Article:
They will explore the increasing turn towards unmanned vehicles for logistics such as cars and trucks.
All of these areas of study require different ways of using skills, knowledge and understanding, but all have a common theme of requiring the learner to be effective and efficient. This qualification works towards achieving that goal.
The skills include numeracy, literacy, engineering, design, creative arts, science and embedded software development.
What will the student study as part of this qualification?
The students will study the science, design, manufacture and social issues related to some of the latest technologies around us. The units of study are:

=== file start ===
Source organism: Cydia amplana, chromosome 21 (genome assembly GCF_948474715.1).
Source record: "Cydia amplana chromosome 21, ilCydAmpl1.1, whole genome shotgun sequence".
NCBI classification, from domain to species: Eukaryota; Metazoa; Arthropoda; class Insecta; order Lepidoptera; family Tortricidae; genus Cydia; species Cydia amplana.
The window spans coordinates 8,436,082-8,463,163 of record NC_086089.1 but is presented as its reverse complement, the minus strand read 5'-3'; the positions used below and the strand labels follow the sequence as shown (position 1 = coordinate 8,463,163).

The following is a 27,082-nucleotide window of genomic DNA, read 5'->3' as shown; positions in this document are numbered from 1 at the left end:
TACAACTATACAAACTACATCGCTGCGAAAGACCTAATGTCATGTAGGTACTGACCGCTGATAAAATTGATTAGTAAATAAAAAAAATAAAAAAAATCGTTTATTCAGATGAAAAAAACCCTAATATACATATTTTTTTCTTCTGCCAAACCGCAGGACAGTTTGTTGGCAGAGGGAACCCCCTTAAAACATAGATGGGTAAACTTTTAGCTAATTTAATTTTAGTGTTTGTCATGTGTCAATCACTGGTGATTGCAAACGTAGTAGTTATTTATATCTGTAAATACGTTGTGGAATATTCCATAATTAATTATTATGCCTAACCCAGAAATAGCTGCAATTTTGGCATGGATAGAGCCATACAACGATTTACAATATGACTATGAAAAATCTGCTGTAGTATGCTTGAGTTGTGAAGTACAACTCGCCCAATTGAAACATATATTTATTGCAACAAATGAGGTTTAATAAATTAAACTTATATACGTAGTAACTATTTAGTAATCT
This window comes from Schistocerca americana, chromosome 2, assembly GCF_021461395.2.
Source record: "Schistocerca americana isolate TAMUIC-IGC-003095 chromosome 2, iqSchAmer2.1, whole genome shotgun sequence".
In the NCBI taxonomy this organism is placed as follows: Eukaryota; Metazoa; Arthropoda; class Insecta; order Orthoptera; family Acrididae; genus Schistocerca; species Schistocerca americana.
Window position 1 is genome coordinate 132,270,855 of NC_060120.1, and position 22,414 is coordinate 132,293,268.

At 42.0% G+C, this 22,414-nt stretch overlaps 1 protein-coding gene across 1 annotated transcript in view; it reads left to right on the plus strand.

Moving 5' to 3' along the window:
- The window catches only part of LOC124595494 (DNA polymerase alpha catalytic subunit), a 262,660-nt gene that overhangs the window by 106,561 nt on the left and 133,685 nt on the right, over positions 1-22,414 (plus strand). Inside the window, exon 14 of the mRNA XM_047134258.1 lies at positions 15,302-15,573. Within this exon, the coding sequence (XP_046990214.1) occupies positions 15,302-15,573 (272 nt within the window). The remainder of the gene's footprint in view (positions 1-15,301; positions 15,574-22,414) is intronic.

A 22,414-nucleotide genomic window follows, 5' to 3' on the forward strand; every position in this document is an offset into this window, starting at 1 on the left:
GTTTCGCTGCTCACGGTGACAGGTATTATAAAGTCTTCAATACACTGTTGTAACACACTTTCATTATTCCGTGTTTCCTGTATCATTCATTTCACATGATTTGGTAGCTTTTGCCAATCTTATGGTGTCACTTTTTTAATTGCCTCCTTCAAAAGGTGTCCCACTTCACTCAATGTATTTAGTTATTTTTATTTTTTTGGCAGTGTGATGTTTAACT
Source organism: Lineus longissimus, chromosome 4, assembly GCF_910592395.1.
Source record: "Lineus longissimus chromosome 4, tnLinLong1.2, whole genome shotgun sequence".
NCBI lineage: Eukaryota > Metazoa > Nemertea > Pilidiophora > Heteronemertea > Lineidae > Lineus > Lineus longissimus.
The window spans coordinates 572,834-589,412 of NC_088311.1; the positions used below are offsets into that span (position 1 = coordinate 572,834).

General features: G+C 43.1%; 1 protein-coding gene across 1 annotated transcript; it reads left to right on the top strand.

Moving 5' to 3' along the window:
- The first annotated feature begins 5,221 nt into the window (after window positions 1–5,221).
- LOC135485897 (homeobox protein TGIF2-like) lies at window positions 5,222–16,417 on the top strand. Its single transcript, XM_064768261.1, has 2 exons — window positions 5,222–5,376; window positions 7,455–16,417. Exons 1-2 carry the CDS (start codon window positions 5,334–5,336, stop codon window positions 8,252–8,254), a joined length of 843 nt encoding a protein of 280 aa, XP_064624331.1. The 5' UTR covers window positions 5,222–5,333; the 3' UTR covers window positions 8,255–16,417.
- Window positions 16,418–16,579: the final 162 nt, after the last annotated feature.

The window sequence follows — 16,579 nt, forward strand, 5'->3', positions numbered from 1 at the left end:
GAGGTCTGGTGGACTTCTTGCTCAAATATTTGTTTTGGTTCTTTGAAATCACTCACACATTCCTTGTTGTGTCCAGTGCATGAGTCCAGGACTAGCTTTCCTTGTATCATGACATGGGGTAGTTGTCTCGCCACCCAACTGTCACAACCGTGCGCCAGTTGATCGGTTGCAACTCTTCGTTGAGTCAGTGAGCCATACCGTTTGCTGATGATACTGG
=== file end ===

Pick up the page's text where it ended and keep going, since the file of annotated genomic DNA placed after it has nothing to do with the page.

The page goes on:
|The Understanding of Rocket Design and Manufacture|
|3||30 hours||This unit explores the forces and elements that play a part in understanding the engineering obstacles required to launch a rocket. The unit looks at materials for construction and flight, as well as the testing required for success. The unit also looks at the uses and possible future uses of this technology.|
|The Understanding of Microsatellite Design and Manufacture|
|3||30 hours||This unit explores the highly competitive industry of microsatellite construction and deployment. Candidates will explore some of the uses of the technology and investigate and test the materials and tools used to make the devices. They will investigate how these tools and materials help in the journey to space, as well as the time in space. They will investigate the social implications of so much space hardware.|